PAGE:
Some are skeptical that open governance can change things. I say, they just haven't seen it in action, and haven't really dug deep into the popular but less efficacious regulated alternative.
Two examples: Over on Second Life, a pretty obvious ponzi scheme called Ginko crashed and burned. It didn't do very quickly, but it did so with *plenty* of warning, so the lesson is there. Open governor Benjamin Duranske wrote:
Two weeks ago, when I started paying close attention to Ginko (full coverage here), a Second Life blogger (who I won’t name) emailed me this:Ultimately, all do-gooders like yourself have to ask yourself what can be done *when Linden Lab itself will do nothing.*
That sounded like a challenge, and one that was worth taking up. And the answer to that question, it turns out, is “quite a bit.” Ginko is no more.
But what really opened depositors’ eyes? What caused the internal gears at Ginko to start turning a different direction? Talking to people. One to one. Day after day. We weren’t a few writers, we were hundreds of people ranging from newbies to three and four year residents, from bilingual users translating questions into their own language for fellow depositors with little English, to economics professors at major universities talking about issues that were over my head. We covered every segment of the Second Life populace. Some knew what was happening early, some figured it out later on, but all of us asked hard questions at the ATMs, pushed the hard issues to the front of the public’s attention, and didn’t accept lies — even well intentioned ones — as truths.
Over in BAWAG-struck Austria, Helga Seeliger sits in court and reads the law of open governance over the biggest scandal in Austrian finance. (No URL, the translation is mangled directly from a newspaper snippet from Der Standard):
On one seat, by the side of journalists, is a 67 year old Viennese woman who has not missed one day of proceedings, and that's the way it shall be until the verdict is delivered. Her name is Helga Seeliger.
She was the first pensioner in March to demand that the OeGB (Federation of Austrian Unions) continue to pay the enterprise pension that had been cancelled. For 25 years Seeliger was a union representative. For more than 10 years, she was a manager at the Union. Since April 2005, she was a pensioner. She started studying law in the 2000, and finished in 2005. Her favourite: business law.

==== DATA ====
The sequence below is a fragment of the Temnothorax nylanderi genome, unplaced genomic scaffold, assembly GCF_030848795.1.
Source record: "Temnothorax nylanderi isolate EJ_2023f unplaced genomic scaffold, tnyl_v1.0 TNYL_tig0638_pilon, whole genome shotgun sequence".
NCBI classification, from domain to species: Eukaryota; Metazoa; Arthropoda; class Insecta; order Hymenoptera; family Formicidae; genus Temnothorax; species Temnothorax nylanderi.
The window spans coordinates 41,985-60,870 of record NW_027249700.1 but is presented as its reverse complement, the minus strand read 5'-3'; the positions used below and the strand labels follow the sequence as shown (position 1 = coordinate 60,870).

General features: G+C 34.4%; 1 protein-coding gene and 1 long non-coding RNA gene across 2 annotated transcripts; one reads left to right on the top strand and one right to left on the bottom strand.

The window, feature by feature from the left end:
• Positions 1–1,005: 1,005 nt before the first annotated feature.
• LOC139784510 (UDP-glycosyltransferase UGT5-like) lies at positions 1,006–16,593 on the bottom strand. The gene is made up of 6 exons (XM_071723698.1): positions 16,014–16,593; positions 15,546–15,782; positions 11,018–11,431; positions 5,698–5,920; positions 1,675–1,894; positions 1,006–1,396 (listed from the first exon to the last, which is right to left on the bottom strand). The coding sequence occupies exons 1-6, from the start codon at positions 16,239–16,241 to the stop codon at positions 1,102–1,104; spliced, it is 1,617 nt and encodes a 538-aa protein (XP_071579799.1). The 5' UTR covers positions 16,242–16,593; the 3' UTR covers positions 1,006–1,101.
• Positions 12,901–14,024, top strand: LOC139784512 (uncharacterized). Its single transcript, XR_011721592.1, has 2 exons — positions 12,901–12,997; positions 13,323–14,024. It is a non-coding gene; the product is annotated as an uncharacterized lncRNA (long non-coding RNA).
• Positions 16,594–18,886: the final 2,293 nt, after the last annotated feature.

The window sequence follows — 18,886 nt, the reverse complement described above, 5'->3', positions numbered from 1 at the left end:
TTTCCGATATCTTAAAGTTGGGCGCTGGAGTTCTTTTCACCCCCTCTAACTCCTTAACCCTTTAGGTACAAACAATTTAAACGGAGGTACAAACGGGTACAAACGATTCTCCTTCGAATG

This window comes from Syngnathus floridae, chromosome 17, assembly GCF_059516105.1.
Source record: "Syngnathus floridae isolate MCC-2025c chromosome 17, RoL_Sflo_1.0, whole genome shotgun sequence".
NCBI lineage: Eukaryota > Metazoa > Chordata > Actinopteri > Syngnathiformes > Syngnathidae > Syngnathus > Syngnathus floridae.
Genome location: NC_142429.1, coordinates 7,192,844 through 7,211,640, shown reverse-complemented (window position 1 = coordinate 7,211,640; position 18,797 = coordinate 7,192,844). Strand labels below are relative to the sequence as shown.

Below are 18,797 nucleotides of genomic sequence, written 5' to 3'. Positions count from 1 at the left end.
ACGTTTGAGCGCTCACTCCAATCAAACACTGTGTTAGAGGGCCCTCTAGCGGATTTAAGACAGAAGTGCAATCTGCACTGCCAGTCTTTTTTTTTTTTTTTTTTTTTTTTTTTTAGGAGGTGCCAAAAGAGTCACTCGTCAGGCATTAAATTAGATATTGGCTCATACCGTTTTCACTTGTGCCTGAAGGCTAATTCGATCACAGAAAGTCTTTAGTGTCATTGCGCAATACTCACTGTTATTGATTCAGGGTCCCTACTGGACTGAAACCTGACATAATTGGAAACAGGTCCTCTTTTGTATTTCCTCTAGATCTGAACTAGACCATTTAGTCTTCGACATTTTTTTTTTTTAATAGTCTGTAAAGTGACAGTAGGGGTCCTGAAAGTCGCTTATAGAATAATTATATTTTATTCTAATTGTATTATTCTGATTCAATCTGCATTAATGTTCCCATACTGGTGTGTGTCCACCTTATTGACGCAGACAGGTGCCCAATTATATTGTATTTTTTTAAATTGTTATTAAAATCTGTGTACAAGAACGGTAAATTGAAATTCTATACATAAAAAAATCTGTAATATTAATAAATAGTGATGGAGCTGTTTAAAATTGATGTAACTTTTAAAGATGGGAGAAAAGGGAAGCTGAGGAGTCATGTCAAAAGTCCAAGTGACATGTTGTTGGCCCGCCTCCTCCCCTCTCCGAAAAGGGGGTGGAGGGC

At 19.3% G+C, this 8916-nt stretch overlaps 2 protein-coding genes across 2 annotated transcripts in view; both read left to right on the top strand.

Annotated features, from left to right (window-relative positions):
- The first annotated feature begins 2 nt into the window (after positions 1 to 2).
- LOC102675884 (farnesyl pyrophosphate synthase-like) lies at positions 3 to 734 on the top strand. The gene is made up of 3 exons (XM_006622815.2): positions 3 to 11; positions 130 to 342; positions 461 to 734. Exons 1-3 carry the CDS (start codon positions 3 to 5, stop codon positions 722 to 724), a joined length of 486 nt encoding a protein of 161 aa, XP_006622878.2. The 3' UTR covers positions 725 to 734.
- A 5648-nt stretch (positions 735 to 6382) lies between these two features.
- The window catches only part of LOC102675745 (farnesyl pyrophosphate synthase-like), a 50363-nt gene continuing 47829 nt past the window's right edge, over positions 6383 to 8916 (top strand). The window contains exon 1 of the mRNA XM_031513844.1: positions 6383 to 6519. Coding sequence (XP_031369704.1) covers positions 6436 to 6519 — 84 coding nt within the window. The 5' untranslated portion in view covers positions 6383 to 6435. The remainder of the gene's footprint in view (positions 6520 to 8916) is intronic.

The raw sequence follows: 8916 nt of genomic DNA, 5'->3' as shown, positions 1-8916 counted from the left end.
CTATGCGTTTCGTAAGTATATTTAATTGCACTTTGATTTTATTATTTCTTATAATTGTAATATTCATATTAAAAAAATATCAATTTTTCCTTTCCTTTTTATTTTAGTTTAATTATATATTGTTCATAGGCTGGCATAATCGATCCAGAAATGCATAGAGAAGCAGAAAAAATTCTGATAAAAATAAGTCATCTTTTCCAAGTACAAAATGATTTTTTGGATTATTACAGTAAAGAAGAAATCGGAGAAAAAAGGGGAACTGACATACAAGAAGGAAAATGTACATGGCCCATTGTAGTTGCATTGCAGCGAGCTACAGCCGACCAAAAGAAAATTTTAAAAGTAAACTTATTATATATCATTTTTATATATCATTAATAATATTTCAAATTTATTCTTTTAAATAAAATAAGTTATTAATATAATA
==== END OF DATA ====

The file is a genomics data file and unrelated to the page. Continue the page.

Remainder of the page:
She writes down all the questions, and all the answers. She writes it in shorthand. If asked, she explains her interest in BAWAG as being a stakeholder. "These testimonies, about how easily the union money was offered, are important for our process."
After the BAWAG crisis, the unions cancelled all the additional pensions for ex-workers, and offered them a single final payment that, depending on their age, was between 2.2 and 8.8 annual salaries. Those who didn't accept, didn't get anything.
The unions paid with this solution 60m euros. For Seeliger and her co-workers, this was too little. "You should not call it the BAWAG scandal, you should call it a union scandal."
When, on Monday, Judge Claudia Bandion-Ortnera will call the "Elsner and others" case, Seeliger will be sitting in the front row and will take her notebook out of her black briefcase and continue her work.
What does this achieve? It locks the court's options down, it preserves the justice. If a convenient settlement offers to emerge, it will only survive, knowing that someone who really cares will see all, record all, and tell all.
Open governance is that: In today's networked world, we can use many small observers to watch, write and share the information. All we need is the latin phrase to capture that, and we're set to conquer the world of governance.Posted by iang at August 27, 2007 07:52 PM | TrackBack